To get there, the onshore wind industry will need to continue to scale over the next few decades

  • <::marker> 1,150 TWh of onshore wind electricity generated in 2018
  • <::marker> 19,460 TWh needed by 2050
  • <::marker> CAGR of 9.38% from 2019 - 2050 

The IEA forecasts (p. 74) that, to reach a 100% clean electricity grid by 2050, annual onshore wind capacity additions will have to increase from 109 GWs in 2020 to 310 GWs in 2030.

Importance of Utility Companies

Electric utilities play an fundamental role in the path to a decarbonized energy system. They are the lynchpin between key Drawdown solutions: renewable energy generation and energy storage. Through long-term power purchase agreements (PPAs), utilities enable renewable energy developers to secure buyers for their power and unlock project finance. Utility companies also control electrical grids, putting them in the position to prioritize (or deprioritize) the extent to which the grid is outfitted  for the intermittency of solar and wind power generation. They also are key players in greenlighting the development of  large-scale energy storage.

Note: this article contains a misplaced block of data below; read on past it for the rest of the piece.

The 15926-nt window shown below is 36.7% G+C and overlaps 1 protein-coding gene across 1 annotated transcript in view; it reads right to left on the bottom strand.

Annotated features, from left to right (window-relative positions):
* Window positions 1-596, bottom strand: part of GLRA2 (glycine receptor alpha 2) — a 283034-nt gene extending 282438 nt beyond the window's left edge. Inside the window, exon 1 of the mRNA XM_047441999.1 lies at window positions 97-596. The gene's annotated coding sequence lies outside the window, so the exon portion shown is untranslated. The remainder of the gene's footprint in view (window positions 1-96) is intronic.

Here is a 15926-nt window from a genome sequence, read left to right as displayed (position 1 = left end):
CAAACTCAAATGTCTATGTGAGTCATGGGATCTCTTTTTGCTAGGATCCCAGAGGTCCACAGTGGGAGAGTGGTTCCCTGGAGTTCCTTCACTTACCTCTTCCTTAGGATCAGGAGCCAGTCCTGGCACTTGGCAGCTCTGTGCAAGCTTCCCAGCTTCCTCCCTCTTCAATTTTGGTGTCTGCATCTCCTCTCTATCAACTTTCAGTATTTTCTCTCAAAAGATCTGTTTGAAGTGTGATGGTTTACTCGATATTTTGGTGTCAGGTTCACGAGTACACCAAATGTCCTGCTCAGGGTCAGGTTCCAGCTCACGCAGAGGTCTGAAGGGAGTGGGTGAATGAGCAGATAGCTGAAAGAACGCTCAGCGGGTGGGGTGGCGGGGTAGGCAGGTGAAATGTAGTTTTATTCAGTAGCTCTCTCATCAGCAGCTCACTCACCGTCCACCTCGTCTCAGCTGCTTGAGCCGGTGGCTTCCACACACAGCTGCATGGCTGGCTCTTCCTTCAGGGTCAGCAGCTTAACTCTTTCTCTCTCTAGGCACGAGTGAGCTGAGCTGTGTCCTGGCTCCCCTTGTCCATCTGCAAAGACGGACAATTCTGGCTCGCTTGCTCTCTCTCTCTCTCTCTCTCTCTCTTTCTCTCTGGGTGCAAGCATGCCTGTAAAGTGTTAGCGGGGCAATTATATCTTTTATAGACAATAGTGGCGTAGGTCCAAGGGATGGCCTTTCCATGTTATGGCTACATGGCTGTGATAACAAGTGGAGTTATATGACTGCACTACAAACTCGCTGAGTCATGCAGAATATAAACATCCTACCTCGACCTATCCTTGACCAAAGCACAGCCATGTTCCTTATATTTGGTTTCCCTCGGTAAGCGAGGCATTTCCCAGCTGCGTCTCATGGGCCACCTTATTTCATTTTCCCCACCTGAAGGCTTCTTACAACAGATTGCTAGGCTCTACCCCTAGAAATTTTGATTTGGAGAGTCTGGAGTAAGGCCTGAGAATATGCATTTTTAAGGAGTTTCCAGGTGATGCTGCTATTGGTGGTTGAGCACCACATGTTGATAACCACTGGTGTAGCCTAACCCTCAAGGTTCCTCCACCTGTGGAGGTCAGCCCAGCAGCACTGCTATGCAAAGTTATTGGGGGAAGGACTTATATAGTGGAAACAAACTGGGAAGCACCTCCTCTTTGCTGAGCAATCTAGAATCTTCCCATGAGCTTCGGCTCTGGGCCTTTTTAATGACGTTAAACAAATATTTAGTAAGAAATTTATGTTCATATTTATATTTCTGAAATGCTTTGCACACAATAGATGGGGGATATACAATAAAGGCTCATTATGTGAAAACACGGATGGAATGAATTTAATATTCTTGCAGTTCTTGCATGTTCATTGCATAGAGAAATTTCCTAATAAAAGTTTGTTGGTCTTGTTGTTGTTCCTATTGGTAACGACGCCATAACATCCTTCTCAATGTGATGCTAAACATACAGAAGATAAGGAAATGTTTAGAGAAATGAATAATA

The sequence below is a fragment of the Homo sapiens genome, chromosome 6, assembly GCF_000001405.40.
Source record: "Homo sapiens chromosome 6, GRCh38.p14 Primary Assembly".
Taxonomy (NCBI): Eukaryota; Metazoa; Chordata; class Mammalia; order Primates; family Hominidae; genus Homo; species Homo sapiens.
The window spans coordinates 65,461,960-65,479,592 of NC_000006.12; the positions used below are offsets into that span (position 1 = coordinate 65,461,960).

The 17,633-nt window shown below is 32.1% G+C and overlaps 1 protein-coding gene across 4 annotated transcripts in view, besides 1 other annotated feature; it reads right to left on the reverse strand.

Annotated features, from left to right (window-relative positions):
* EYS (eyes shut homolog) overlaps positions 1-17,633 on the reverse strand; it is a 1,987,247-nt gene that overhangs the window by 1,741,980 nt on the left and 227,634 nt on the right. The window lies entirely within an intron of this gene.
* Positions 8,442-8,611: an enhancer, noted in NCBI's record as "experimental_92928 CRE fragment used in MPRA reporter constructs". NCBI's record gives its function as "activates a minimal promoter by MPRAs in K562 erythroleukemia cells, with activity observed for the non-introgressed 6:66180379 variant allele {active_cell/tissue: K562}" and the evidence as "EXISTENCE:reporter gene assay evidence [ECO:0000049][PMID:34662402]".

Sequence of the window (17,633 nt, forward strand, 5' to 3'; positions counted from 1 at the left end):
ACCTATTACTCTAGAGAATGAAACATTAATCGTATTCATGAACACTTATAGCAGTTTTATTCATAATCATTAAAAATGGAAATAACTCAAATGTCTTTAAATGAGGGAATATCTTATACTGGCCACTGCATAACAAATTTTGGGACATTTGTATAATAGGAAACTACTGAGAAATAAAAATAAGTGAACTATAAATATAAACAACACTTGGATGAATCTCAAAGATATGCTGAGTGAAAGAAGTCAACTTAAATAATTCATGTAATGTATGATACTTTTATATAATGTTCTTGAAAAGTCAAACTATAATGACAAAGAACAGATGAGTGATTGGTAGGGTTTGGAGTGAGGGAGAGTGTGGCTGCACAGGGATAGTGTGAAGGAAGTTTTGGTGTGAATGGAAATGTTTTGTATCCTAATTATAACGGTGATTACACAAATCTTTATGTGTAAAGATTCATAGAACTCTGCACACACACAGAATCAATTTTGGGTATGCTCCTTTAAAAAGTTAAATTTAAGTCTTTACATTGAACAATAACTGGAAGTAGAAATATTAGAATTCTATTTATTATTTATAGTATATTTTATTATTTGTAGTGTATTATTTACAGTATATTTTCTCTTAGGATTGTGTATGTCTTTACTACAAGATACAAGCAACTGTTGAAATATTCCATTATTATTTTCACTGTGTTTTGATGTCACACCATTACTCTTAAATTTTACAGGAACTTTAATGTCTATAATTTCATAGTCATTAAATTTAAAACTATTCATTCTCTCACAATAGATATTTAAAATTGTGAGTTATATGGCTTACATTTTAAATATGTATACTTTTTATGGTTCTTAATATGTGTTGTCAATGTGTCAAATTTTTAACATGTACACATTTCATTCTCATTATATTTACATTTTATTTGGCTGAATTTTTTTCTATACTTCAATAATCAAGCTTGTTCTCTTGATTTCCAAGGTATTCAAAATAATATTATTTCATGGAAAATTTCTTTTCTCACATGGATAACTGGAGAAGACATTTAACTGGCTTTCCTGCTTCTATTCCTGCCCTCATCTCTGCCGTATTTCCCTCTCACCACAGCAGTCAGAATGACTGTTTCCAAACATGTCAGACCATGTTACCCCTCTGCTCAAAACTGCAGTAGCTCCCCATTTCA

There are dozens of investor-owned utilities traded on the New York stock exchange (such as Duke, NextEra, Dominion, Xcel, PG&E, etc.), and many of them are purchasing or developing renewable power capacities to provide clean electricity to customers across large regions. We use a stringent criteria to determine which utilities are significantly contributing to the low-carbon energy transition.

What We Want to See Improve

Expand Solar and Wind Capacity

We applaud CIG’s leading edge in providing hydroelectric power to their Brazilian customers. But large-scale hydroelectric projects can impact natural and human habitat, high upfront costs to build. Instead, wind and solar energy capacities are much more cost-effective and environmentally sustainable, making them the more favorable choice for expanding renewable capacity. Given that CIG’s solar and wind capacity comprise a small fraction of total installed capacity, we would like to see them invest more aggressively in these areas.

Divest from Gasmig